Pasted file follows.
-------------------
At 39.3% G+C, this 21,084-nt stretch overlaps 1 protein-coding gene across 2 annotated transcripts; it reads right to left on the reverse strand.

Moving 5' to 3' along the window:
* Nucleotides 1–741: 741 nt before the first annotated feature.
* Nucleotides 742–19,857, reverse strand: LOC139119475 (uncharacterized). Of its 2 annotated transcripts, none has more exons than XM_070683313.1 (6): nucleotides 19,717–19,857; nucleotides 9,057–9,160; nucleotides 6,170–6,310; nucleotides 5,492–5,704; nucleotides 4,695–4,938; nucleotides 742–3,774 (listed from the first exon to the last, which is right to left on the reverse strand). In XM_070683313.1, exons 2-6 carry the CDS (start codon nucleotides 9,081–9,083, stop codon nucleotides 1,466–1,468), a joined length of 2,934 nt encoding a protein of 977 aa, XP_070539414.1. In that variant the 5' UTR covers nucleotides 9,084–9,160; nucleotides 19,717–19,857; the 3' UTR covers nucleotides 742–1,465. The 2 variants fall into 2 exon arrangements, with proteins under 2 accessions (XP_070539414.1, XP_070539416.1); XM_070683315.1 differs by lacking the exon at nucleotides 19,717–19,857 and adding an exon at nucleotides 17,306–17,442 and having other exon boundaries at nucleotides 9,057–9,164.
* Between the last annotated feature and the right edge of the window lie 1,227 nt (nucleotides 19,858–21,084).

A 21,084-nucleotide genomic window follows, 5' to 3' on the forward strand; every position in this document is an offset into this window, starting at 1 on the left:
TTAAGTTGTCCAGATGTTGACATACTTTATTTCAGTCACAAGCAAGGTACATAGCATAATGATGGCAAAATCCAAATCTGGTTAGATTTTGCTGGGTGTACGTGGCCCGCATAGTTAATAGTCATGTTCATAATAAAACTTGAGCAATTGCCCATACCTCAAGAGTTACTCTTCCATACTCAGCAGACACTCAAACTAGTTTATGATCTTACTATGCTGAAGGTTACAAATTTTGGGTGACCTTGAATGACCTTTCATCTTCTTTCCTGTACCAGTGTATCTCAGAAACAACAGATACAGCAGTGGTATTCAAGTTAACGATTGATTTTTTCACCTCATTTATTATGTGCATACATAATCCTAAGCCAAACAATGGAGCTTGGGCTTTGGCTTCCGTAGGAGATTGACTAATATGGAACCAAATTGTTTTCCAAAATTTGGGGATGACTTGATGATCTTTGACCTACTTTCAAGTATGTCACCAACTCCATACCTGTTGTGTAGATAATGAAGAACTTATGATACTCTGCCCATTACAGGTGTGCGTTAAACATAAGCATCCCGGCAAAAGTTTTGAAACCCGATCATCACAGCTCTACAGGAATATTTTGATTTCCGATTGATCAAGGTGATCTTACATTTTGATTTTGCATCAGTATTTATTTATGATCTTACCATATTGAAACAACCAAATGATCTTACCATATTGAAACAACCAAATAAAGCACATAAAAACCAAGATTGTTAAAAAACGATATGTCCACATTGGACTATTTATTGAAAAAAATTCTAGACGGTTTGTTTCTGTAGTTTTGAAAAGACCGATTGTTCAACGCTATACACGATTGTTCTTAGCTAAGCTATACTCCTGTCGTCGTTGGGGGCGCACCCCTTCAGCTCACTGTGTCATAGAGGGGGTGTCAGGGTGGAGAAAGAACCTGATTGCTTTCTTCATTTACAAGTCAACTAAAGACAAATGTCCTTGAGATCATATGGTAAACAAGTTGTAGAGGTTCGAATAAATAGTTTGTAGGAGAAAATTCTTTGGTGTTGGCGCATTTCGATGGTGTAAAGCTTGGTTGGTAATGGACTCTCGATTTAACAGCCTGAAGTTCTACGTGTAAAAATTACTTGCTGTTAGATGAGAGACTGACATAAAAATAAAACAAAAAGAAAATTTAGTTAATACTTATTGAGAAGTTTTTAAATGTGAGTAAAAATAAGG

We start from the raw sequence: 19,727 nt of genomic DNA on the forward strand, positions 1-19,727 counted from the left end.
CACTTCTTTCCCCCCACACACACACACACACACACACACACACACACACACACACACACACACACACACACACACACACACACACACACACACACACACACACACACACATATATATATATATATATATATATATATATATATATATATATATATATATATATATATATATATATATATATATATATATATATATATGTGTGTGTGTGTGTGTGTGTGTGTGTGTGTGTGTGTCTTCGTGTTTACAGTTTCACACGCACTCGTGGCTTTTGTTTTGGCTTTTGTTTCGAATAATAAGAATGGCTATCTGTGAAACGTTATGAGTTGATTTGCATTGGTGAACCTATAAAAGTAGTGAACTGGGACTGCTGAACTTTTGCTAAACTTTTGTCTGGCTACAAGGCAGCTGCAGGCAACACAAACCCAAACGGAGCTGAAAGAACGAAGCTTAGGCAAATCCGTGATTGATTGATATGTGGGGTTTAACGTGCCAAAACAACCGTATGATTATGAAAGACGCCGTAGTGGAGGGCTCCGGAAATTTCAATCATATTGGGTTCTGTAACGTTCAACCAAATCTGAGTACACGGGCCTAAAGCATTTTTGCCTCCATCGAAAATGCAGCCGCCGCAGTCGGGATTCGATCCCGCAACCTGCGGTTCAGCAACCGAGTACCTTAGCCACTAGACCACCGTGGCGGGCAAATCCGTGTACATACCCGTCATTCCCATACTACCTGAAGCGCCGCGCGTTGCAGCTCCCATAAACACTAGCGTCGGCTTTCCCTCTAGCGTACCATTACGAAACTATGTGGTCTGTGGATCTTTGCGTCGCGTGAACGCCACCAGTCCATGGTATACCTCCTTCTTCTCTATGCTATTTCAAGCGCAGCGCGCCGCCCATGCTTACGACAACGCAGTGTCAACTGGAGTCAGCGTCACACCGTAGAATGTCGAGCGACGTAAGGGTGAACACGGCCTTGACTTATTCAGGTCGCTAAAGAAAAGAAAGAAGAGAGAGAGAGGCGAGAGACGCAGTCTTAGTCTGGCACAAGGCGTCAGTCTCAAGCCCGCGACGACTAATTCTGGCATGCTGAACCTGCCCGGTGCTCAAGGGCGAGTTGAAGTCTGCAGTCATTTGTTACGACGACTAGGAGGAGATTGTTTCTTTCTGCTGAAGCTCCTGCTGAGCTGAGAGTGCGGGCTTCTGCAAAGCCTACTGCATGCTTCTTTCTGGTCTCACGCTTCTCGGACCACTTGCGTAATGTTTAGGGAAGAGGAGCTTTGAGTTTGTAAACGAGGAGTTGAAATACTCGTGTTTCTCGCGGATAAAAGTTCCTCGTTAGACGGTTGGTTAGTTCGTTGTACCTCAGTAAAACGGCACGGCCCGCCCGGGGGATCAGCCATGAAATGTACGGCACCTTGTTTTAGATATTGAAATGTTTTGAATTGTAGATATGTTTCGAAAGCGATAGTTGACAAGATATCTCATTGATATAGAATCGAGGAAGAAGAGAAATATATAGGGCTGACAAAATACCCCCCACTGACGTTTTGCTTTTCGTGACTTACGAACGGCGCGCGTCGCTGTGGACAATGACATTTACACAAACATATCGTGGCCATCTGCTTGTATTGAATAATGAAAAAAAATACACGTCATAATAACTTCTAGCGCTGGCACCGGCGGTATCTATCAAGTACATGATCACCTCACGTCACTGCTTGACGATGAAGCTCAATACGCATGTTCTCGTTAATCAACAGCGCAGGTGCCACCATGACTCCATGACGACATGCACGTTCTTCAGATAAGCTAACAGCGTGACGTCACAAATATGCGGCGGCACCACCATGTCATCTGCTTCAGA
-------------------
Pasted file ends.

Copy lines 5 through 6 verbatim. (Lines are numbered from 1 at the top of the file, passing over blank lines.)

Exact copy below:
* Between the last annotated feature and the right edge of the window lie 1,227 nt (nucleotides 19,858–21,084).

A 21,084-nucleotide genomic window follows, 5' to 3' on the forward strand; every position in this document is an offset into this window, starting at 1 on the left: